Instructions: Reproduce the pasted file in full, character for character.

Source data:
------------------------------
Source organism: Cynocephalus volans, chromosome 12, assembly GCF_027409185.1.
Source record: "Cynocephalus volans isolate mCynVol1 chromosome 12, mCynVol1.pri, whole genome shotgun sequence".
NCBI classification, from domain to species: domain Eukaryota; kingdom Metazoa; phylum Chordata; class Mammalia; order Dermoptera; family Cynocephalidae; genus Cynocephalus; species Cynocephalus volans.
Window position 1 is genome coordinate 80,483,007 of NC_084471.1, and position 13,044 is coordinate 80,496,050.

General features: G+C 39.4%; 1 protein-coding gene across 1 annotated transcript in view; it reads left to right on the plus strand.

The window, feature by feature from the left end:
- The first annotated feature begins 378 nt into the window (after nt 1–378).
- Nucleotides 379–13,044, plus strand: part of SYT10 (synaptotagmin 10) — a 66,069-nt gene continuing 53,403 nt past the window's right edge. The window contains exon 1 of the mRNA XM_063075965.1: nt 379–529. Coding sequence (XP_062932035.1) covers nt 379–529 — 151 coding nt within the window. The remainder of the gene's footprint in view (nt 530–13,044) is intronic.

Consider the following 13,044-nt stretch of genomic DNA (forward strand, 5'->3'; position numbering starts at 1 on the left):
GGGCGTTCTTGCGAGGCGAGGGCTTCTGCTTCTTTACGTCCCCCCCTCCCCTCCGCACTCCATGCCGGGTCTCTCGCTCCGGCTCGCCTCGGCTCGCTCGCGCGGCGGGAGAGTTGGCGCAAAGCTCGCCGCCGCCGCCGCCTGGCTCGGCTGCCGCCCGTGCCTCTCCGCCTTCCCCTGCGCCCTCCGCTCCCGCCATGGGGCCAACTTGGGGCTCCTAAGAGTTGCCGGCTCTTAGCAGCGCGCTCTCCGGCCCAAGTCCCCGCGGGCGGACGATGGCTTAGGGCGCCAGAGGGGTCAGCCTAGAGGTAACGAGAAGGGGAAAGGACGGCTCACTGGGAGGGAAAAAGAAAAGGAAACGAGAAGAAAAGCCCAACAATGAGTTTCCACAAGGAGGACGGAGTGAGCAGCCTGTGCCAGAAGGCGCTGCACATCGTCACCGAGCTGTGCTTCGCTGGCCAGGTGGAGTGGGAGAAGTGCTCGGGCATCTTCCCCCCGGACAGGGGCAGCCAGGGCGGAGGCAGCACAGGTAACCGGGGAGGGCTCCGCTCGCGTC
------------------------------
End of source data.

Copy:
Source organism: Cynocephalus volans, chromosome 12, assembly GCF_027409185.1.
Source record: "Cynocephalus volans isolate mCynVol1 chromosome 12, mCynVol1.pri, whole genome shotgun sequence".
NCBI classification, from domain to species: domain Eukaryota; kingdom Metazoa; phylum Chordata; class Mammalia; order Dermoptera; family Cynocephalidae; genus Cynocephalus; species Cynocephalus volans.
Window position 1 is genome coordinate 80,483,007 of NC_084471.1, and position 13,044 is coordinate 80,496,050.

General features: G+C 39.4%; 1 protein-coding gene across 1 annotated transcript in view; it reads left to right on the plus strand.

The window, feature by feature from the left end:
- The first annotated feature begins 378 nt into the window (after nt 1–378).
- Nucleotides 379–13,044, plus strand: part of SYT10 (synaptotagmin 10) — a 66,069-nt gene continuing 53,403 nt past the window's right edge. The window contains exon 1 of the mRNA XM_063075965.1: nt 379–529. Coding sequence (XP_062932035.1) covers nt 379–529 — 151 coding nt within the window. The remainder of the gene's footprint in view (nt 530–13,044) is intronic.

Consider the following 13,044-nt stretch of genomic DNA (forward strand, 5'->3'; position numbering starts at 1 on the left):
GGGCGTTCTTGCGAGGCGAGGGCTTCTGCTTCTTTACGTCCCCCCCTCCCCTCCGCACTCCATGCCGGGTCTCTCGCTCCGGCTCGCCTCGGCTCGCTCGCGCGGCGGGAGAGTTGGCGCAAAGCTCGCCGCCGCCGCCGCCTGGCTCGGCTGCCGCCCGTGCCTCTCCGCCTTCCCCTGCGCCCTCCGCTCCCGCCATGGGGCCAACTTGGGGCTCCTAAGAGTTGCCGGCTCTTAGCAGCGCGCTCTCCGGCCCAAGTCCCCGCGGGCGGACGATGGCTTAGGGCGCCAGAGGGGTCAGCCTAGAGGTAACGAGAAGGGGAAAGGACGGCTCACTGGGAGGGAAAAAGAAAAGGAAACGAGAAGAAAAGCCCAACAATGAGTTTCCACAAGGAGGACGGAGTGAGCAGCCTGTGCCAGAAGGCGCTGCACATCGTCACCGAGCTGTGCTTCGCTGGCCAGGTGGAGTGGGAGAAGTGCTCGGGCATCTTCCCCCCGGACAGGGGCAGCCAGGGCGGAGGCAGCACAGGTAACCGGGGAGGGCTCCGCTCGCGTC